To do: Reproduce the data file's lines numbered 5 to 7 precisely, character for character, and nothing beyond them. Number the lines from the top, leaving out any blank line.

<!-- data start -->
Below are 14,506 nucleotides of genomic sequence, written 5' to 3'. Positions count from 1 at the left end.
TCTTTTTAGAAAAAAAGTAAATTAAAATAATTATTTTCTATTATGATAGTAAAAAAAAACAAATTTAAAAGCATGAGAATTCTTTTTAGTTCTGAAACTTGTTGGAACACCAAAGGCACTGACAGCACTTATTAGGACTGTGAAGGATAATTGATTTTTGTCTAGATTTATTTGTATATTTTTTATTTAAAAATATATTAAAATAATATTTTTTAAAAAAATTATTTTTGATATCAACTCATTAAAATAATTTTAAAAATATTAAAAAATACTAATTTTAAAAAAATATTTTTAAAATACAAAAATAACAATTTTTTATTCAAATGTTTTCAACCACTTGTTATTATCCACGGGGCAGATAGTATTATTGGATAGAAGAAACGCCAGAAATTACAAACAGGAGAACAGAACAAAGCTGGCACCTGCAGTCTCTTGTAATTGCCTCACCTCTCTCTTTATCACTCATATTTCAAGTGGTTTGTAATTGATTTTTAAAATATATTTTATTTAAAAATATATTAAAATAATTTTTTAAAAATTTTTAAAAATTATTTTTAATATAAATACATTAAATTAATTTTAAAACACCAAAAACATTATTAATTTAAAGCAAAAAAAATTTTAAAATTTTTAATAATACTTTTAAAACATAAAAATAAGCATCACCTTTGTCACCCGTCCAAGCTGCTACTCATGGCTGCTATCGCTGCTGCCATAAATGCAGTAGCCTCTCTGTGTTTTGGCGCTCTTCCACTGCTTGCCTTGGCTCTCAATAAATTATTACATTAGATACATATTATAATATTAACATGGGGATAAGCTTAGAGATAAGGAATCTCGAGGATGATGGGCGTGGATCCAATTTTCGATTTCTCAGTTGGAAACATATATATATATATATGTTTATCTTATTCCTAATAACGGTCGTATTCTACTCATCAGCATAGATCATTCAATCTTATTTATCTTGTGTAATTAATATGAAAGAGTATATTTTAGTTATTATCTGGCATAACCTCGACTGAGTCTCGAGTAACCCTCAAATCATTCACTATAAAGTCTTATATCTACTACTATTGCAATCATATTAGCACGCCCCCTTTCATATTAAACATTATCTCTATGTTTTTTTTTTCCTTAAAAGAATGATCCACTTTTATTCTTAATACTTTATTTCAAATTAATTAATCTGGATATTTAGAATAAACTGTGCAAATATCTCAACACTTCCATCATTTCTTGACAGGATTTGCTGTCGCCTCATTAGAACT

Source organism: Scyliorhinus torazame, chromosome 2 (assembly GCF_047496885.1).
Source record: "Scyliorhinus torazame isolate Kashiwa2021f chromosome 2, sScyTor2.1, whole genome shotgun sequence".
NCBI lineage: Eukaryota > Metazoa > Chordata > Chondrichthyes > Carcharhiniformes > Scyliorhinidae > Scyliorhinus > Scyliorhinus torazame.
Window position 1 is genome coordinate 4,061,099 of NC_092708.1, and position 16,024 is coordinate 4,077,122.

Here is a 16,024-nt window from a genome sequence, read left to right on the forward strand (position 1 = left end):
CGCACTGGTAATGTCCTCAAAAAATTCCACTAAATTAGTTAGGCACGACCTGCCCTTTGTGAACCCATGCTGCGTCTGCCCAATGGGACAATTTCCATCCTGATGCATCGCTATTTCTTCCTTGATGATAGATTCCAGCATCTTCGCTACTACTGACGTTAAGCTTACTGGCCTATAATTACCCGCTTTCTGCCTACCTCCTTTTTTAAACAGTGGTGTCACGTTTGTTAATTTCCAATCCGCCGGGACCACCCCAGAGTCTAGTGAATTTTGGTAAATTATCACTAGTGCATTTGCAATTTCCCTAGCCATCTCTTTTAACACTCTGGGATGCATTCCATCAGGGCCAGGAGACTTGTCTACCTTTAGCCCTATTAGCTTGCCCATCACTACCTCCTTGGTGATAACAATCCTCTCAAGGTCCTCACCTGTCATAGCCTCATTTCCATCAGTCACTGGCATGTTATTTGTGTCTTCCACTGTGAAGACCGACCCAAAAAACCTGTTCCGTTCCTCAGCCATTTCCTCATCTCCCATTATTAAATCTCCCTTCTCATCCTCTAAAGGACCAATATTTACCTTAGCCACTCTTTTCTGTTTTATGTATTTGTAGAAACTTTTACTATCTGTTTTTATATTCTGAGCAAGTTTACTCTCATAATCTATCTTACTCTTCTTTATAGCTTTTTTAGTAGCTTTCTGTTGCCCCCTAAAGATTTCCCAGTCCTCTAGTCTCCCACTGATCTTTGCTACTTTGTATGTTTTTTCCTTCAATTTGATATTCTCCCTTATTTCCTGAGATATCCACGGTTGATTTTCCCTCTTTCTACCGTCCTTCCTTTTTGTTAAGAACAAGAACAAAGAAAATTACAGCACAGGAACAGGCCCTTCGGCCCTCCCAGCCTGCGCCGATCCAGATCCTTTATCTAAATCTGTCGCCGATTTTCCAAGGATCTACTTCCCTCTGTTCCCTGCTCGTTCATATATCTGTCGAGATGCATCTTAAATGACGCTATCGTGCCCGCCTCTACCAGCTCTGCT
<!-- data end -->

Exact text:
NCBI lineage: Eukaryota > Metazoa > Chordata > Chondrichthyes > Carcharhiniformes > Scyliorhinidae > Scyliorhinus > Scyliorhinus torazame.
Window position 1 is genome coordinate 4,061,099 of NC_092708.1, and position 16,024 is coordinate 4,077,122.

Here is a 16,024-nt window from a genome sequence, read left to right on the forward strand (position 1 = left end):